Is a university degree the key to success?

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By Hannah Brown & James Thomas

 The saying is: “You should feel legitimate to have the ambition to become CEOs, ministers, leaders of tomorrow.” Formal education isn’t for everyone but we are often led to believe that it is the only road to success. When we look at Forbes’ Global 2023 ranking of the world’s biggest companies, almost all of the CEOs or senior leaders of the top 10 companies have a Masters degree in Business Administration (MBA). Only Bank of America’s CEO, Brian Moynihan had no business qualifications. But since he holds a doctorate in law, he can hardly be said to be uneducated.

It  has been a long time since many of today’s C-suite did their studies and the world has changed a lot over time. As we look towards the future, we ask the question: ‘is it possible to become a CEO or high flying executive without an expensive university degree? In this summary of the big question, James Thomas spoke to Eloïc Peyrache, Dean of HEC Paris, Europe’s leading business school. They discussed how education can keep up with the changing world and if it’s really worth going to school to learn business.

Founded in 1883, HEC Paris (École des hautes études commerciales) is ranked amongst the top business schools in the world and offers a range of post-graduate courses. From its class of 2023,  for example, 91% of graduates had a successful job offer within 3 months. According to research done by the French government, in the European Union in 2022, on average, people aged between 25 and 64 who had ISCED 7 and 8 qualifications (Masters or Doctorate level degrees) earned 68% more than those with an ISCED 3 qualification (upper secondary level). According to Statista, the average salary for a HEC graduate in 2022 was $165,558 (€154,225.55 or N250,802). To put that in perspective the average salary in the European Union at that time was €26,136 or N42,458. Whilst those statistics certainly demonstrate that post-graduate education is advantageous, an entrepreneurial mindset or business spark doesn’t necessarily come from doing a Masters. The British billionaire, Richard Branson, shared on his LinkedIn profile: “I never went to university, but I consider life to be one long educational experience.” Branson is joined in the highly-successful but not highly educated ranks by Dell’s founder, Michael Dell, who dropped out of the University of Texas at the age of 19 after earning a gross profit of $200,000 (€186,310 or N302,978,000) in his first year of business.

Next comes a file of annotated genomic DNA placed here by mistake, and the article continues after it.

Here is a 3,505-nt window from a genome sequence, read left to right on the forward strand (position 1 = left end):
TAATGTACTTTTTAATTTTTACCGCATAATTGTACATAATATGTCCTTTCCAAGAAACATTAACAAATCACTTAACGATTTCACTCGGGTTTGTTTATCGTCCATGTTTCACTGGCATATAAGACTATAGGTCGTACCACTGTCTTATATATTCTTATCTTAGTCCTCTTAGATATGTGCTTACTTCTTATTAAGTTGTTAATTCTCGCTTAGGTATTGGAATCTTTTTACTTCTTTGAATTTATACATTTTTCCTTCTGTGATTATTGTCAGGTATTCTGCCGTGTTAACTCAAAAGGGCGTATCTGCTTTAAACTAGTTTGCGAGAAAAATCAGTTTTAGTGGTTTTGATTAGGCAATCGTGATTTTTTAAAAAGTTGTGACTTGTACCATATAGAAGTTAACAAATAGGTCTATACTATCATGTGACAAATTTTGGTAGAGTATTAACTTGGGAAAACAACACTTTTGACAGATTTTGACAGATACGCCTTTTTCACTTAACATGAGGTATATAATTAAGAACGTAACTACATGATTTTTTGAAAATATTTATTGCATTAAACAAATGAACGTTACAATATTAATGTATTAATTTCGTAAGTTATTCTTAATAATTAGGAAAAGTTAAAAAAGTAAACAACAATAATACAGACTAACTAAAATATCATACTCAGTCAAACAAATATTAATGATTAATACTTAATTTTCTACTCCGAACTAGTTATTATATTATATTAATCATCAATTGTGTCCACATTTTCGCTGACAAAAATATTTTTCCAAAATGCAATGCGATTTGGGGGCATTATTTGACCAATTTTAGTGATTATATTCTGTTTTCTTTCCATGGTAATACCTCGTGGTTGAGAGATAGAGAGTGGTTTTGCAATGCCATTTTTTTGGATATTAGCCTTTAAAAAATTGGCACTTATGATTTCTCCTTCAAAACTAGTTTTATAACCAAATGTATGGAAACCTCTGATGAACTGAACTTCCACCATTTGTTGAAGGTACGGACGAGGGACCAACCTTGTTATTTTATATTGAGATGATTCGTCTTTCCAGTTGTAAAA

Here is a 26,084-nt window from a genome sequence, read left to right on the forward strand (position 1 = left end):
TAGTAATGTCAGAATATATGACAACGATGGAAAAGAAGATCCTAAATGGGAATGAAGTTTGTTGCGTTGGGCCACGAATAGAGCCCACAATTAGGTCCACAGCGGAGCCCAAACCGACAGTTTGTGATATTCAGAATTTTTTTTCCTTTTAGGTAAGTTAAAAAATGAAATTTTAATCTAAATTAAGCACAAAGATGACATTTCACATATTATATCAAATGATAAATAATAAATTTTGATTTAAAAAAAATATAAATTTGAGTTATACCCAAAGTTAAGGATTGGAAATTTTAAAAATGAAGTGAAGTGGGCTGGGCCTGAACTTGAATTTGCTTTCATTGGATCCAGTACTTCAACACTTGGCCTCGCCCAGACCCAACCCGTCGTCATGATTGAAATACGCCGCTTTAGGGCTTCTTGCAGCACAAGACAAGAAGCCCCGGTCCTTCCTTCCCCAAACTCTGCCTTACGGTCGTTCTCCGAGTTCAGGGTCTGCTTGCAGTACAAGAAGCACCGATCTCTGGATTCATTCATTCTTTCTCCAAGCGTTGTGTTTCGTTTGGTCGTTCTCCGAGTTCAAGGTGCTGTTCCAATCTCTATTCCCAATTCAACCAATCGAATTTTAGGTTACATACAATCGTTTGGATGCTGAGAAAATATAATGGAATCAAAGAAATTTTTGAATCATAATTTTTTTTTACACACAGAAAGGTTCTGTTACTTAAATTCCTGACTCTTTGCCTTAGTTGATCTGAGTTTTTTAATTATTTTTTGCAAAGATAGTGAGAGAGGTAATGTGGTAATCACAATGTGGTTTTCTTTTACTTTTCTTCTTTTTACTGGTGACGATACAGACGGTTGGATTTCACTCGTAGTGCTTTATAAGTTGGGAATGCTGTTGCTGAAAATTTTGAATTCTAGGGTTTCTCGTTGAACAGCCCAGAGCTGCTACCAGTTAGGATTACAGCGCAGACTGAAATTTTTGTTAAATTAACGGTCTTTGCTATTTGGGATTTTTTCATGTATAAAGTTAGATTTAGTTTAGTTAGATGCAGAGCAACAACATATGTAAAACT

Zara founder of Amancio Ortega left school at  the age of 14 and learnt to make clothes by hand from a local shirt maker. Today, she is one of the wealthiest fashion designer brands in the world. Napster was the founder and first President of Facebook. Sean Parker who, by being recruited by the FBI during high school and earning more than $80,000 a year (€74,524), convinced his parents to let him skip university and start building his career; and Tumblr founder David Karp who taught himself how to code all moved on after dropping out of high school.

“Nothing is really impossible,” says Eloïc. “You don’t have to go through business school but it will make a difference, it could be a fast track and the more complex and uncertain our world, the more leadership skills will be very important.” Eloïc says they teach their students how to set the vision, connect the dots and speak the lingo of their chosen field. “They would never be as good as a coder, as an engineer but they can discuss. And they make things happen, they get things done.”

Eloïc also stresses that a big part of ensuring the future workforce is as diverse as our society is by working on people’s ambition, to make them believe they can dream big. For this reason HEC Paris isn’t driven by high future salaries (though it’s a nice by-product for their graduates) but by helping students to figure out who they want to be and choose a series of courses to nurture that. “You should feel legitimate to have the ambition to become CEOs, ministers or leaders of tomorrow.” Though the pay check at the end might be appealing, an MBA doesn’t come without cost. The autumn 2024 intake at HEC will cost €98,000 for the MBA and €110,000 for the executive MBA including all books and materials.

Other prestigious European institutions charge similar fees such as London Business School (€134,467), INSEAD (€99,500), IESE (€105,000) and SDA Boccioni (€ 75,000).With things like TikTok, influencers, remote working and the 4-day working week – the world of business has changed enormously in recent years and it’s not set to slow down. But can education keep up and stay relevant? HEC Paris now runs a course on planetary boundaries that all students have to take in their first semester on campus which is aimed at helping them understand the effects of their decision-making.

Though climate change might sound like a buzzword to many, it’s something that’s here to stay. What Eloïc and his team at HEC has learnt is not to include everything into the syllabus that’s suddenly on everyone’s lips. “I remember once the students were all talking about very important tools to manage big data and digitalisation. In the consulting sector, it was almost 100% said ‘I don’t know how to use that Excel-type of tool and, this is costly for me.”

“So I came back on campus and said: ‘Hey, guys, we need to do something about it.’ The following year, no one talked about it,” Eloïc recalls. He says training students to use specific tools isn’t their main mission because of how quickly things change and become irrelevant. Instead, Eloïc urges people to consider education as a lifelong thing (for new tools) and for students at HEC, they focus on teaching strategic thinking and techniques to be able to navigate any new challenge the world poses.

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